Measuring metabolic health

Hey guys, i’m trying to figure out my metabolic health but i can’t seem to get any insights on this from my current wearables (whoop, apple watch, oura). How does one go about measuring and keeping track of metabolic health?

Get a CGM from LevelsHealth and you can monitor your blood sugar directly there, if thats what you mean by your metabolic health.

Forgot to mention, i already have a CGM. But it only gives me glucose readings. I am looking for something that can measure all main metrics of metabolic health.

What do you mean by “main metrics of metabolic health”?

I asked ChatGPT, but it only suggested various blood panels and physical measurements.

ChatGPT response

The main metrics of metabolic health are typically centered around key indicators that reflect the status of your body’s metabolic functions, which are critical for processing energy and maintaining overall health. These metrics include:

  1. Blood Glucose Levels: Healthy fasting blood glucose levels are generally considered to be in the range of 70 to 99 mg/dL. Levels above this range may indicate impaired glucose tolerance or diabetes.

  2. Waist Circumference: A high waist circumference is associated with increased risk of metabolic syndrome. For men, a waist circumference of more than 40 inches (102 cm) and for women more than 35 inches (88 cm) is considered elevated.

  3. Blood Pressure: Optimal blood pressure is usually defined as systolic blood pressure below 120 mmHg and diastolic blood pressure below 80 mmHg. Higher levels can indicate hypertension, which is a risk factor for metabolic syndrome.

  4. Blood Lipid Profile: This includes several components:

    • High-Density Lipoprotein (HDL) Cholesterol: Often referred to as “good” cholesterol, with levels above 40 mg/dL for men and 50 mg/dL for women considered protective against heart disease.
    • Triglycerides: Ideally should be below 150 mg/dL. Elevated levels are a risk factor for metabolic syndrome.
    • Low-Density Lipoprotein (LDL) Cholesterol: Known as “bad” cholesterol, with levels below 100 mg/dL considered optimal.
  5. Body Mass Index (BMI): While not a direct measure of metabolic health, BMI is often used as an indicator of weight status. A BMI of 18.5 to 24.9 is considered normal, whereas a BMI of 25 or above is considered overweight or obese, increasing the risk for metabolic disorders.

  6. Insulin Sensitivity: Although not always measured in routine assessments, insulin resistance is a core feature of metabolic syndrome. Tests such as the HOMA-IR (Homeostatic Model Assessment for Insulin Resistance) can provide insight into how well your body responds to insulin.

  7. Inflammatory Markers: Elevated levels of certain inflammatory markers, such as C-reactive protein (CRP), can indicate inflammation in the body, which is associated with increased risk of metabolic diseases.

Monitoring these metrics can provide a comprehensive view of an individual’s metabolic health, offering crucial insights for preventing and managing metabolic syndrome and associated conditions like type 2 diabetes, cardiovascular disease, and obesity.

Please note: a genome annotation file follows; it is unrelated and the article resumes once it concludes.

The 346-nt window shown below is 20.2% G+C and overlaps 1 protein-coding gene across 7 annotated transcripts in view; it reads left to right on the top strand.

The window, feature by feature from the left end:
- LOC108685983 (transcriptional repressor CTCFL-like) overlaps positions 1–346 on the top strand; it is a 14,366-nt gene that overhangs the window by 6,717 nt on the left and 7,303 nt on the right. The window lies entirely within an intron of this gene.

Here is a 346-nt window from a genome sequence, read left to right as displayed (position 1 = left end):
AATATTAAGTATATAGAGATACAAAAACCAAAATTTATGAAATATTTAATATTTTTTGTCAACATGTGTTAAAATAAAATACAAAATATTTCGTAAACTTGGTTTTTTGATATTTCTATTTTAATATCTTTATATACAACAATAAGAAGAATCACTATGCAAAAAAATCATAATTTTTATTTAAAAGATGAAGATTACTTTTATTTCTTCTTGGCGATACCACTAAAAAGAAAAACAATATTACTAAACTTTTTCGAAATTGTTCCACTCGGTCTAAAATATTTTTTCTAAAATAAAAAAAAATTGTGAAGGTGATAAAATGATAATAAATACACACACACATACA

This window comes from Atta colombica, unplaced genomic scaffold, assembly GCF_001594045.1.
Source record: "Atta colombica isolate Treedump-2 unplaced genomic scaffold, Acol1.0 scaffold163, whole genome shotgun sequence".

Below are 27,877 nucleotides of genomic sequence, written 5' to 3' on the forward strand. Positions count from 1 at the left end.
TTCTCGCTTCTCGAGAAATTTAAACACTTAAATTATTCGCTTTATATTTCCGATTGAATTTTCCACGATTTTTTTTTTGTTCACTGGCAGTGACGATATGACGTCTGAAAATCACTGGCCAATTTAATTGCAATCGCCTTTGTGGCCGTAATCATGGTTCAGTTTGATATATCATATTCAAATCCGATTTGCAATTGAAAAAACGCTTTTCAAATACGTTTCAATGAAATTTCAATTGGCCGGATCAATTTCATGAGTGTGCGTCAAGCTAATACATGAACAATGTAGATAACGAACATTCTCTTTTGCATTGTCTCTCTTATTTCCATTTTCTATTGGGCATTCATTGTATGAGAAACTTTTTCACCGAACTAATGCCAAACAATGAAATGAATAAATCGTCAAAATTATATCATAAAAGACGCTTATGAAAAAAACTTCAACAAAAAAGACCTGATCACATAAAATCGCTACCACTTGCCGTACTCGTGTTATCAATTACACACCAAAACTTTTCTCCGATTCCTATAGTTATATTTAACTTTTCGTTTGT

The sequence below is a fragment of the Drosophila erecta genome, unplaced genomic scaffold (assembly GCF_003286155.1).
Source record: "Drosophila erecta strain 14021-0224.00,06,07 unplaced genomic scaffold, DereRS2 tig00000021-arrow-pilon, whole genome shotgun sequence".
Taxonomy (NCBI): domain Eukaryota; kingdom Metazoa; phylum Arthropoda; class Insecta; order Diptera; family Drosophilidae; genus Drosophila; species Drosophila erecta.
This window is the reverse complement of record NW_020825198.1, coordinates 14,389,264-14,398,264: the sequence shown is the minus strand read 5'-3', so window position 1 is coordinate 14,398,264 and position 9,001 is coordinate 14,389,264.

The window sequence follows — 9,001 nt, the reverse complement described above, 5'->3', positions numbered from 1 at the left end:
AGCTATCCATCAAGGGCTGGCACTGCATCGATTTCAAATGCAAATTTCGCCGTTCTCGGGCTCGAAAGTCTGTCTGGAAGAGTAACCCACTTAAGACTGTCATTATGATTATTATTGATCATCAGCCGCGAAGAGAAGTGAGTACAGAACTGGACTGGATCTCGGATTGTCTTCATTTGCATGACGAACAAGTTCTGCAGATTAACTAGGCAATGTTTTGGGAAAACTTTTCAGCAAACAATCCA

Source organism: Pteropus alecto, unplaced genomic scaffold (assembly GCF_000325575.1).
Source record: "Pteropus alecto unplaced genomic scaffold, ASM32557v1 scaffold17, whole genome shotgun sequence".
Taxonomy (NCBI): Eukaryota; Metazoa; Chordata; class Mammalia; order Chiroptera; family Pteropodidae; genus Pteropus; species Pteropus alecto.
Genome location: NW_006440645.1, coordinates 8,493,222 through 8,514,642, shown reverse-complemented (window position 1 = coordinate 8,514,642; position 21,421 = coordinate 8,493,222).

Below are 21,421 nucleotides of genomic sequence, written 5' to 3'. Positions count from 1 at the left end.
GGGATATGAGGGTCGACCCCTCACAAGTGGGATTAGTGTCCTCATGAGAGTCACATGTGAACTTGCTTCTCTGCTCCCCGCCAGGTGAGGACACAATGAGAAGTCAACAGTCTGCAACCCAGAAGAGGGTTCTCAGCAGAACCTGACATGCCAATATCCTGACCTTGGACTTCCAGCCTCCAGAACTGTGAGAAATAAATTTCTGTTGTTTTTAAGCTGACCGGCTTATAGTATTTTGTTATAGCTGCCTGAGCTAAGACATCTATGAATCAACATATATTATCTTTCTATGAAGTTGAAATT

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Ok, so you are going to have to define what you mean specially then, when you say metabolic health. And what insights are you looking for? Or is this, just take all the data and give me the executive summary of it all?

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Considering the vagueness of ‘metabolic health’ I have to assume a few things you’re looking to track. You’ve already mentioned blood glucose levels and your use of a CGM. Does it integrate with Google Fit or Apple Health? If it does, sync data into those platforms.

From there, you’re working towards software that shows you all your data in one place while delivering insights based on your data. You want to be careful of bias. Some software is sponsored directly by a company that financially benefits from your data (like BetterHealth and their selling mental health data to advertisers).

You’re looking to track metabolic health, such as blood sugar control, insulin sensitivity, blood pressure, cholesterol, inflammation, body comp, etc. You want software that includes all of those. There are some out there. I typically recommend the Best Life app built by the nonprofit I work for ( You can track medication, nutrition, blood sugar, exercise, activity, mood, stress, and many other custom variables within Best Life. The app then sends you weekly, monthly, and quarterly trend analyses based on the data you put in the app. It syncs data from Apple, Google, and Fitbit which covers almost all providers with a proxy sync after you add your data to Apple or Google.

Why would you want to do this yourself? Apple and Google don’t give you anything in return for you putting your data in their platforms. You’re looking to derive insights and knowledge from your data. So you may just need to use them for the data syncing capabilities and then funnel that data into something more helpful.

If you’re looking for a specific “your metabolic health is X” from a trusted professional, you should 100% be going to a regular physician and having them sort this data out for you. If you’re looking to learn about it yourself, there are a lot of DIY guides in the QS forums already that outline how people have done this.

I think your biggest obstacle right now would be figuring out exactly what you’re hoping to learn, then figuring out what to track in order to learn it.

I hope the overview helps!

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